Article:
Please find below lots of great resources concerning the upcoming provincial election in Ontario.

Download the Elections Ontario app from the App Store or Google Play and create an account to access:

The app has been designed to comply with the Accessibility for Ontarians with Disabilities Act and is compatible with assistive technologies.

Voting locations

Elections Ontario works to ensure that voting locations meet our site accessibility standards, where possible. To confirm the accessibility of your voting location, visit when the election is called.

Election officials can bring the ballot outside the voting location to make the process more accessible. You can also apply to transfer your voting location if another one better meets your accessibility needs by contacting your returning office before election day. Service animals are allowed.

Assistive voting technology

Assistive voting technology lets voters listen to their ballot choices and cast their ballot secretly and independently. It will be available at returning offices from May 21 to June 1. On election day, June 2, assistive voting technology is available by appointment only; walk-in requests to use the technology on election day are not guaranteed but will be accommodated where possible.

Voters can choose one of three controller options:

Accessible format requests

Voting information can be provided in accessible formats upon request.

Requests can be made by contacting

[email protected] or by calling our office at 1.888.668.8683 (TTY: 1.888.292.2312).

Voting by mail

To vote by mail, you will need to submit a completed application form and copy of one piece of ID.

When the election is called, apply to vote by mail:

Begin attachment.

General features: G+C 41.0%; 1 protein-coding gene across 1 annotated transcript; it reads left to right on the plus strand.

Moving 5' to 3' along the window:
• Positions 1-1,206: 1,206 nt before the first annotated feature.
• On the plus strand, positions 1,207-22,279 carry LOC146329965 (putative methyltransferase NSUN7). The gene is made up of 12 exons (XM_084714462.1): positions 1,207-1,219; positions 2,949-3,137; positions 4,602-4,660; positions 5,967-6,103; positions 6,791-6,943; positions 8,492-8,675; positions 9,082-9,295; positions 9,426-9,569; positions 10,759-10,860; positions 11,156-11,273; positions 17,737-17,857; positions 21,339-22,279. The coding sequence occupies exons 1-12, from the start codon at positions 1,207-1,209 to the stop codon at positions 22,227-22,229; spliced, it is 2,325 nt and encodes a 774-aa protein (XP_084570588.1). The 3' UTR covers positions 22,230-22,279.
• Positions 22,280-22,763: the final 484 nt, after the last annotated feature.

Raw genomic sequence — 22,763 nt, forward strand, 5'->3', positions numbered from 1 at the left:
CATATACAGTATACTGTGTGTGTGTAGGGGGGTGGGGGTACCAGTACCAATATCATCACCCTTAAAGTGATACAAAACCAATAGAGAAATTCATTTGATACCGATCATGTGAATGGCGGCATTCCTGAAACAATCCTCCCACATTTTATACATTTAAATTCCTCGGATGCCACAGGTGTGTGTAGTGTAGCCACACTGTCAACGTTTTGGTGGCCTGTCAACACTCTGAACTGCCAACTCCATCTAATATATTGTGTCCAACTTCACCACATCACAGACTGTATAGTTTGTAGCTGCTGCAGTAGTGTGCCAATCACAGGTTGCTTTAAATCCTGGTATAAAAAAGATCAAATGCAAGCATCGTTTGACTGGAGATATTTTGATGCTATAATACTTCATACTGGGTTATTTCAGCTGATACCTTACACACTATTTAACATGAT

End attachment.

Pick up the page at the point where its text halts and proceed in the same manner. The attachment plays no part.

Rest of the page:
Elections Ontario must receive your application form and copy of one piece of ID showing both your name and current residential address by 6 PM (Eastern Time) on May 27.

The ID you need to vote by mail is different. Find examples of accepted ID at

Once your application has been reviewed and approved, a voting kit with a ballot will be mailed to you and you will be unable to choose another voting option. You can use the prepaid envelope to return your voting kit within Canada or drop it off at your local returning office.

Elections Ontario must receive your completed voting kit by 6 Pm (Eastern Time) on June 2 to be counted.

Contact Information

To book an accessible voting service, contact your returning office. Find your returning office contact information at or by calling our office at 1.888.668.8683 (TTY: 1.888.292.2312) when the election is called.

For general information, visit

Email: [email protected] or call 1.888.668.8683 (TTY: 1.888.292.2312).

Appointment Opportunity at the CHRC

The Government of Canada is seeking applications from diverse and talented people in Canada for the position of Chief Commissioner of the Canadian Human Rights Commission.

About the role

The Chief Commissioner is a full time appointee to the Canadian Human Rights Commission as provided under the Canadian Human Rights Act, and is appointed by the Governor in Council on recommendation by the Minister of Justice and Attorney General of Canada.

The Chief Commissioner is the Chief Executive Officer of the Canadian Human Rights Commission, and has supervision over and direction of the Commission and its staff.  

About the Commission

The Canadian Human Rights Commission is Canada’s human rights watchdog. We work for the people of Canada and operate independently from the Government. 

The Commission helps ensure that everyone in Canada is treated fairly, no matter who they are. We are responsible for representing the public interest and holding the Government of Canada to account on matters related to human rights.

How to apply

Candidates should apply via the Governor in Council Appointments website.

The deadline to submit applications is May 26, 2022.

Those requiring accommodation should contact the

Privy Council Office to discuss options for submitting their candidacy.

Further information regarding this appointment opportunity is available on the Governor in Council Appointments website.

Advertisement: Discover a variety of phones designed with accessibility in mind on Canada’s best national network.  Plus, special savings are available for customers with accessibility needs.  Learn more. Bell.                      1-877-304-0968

 [email protected]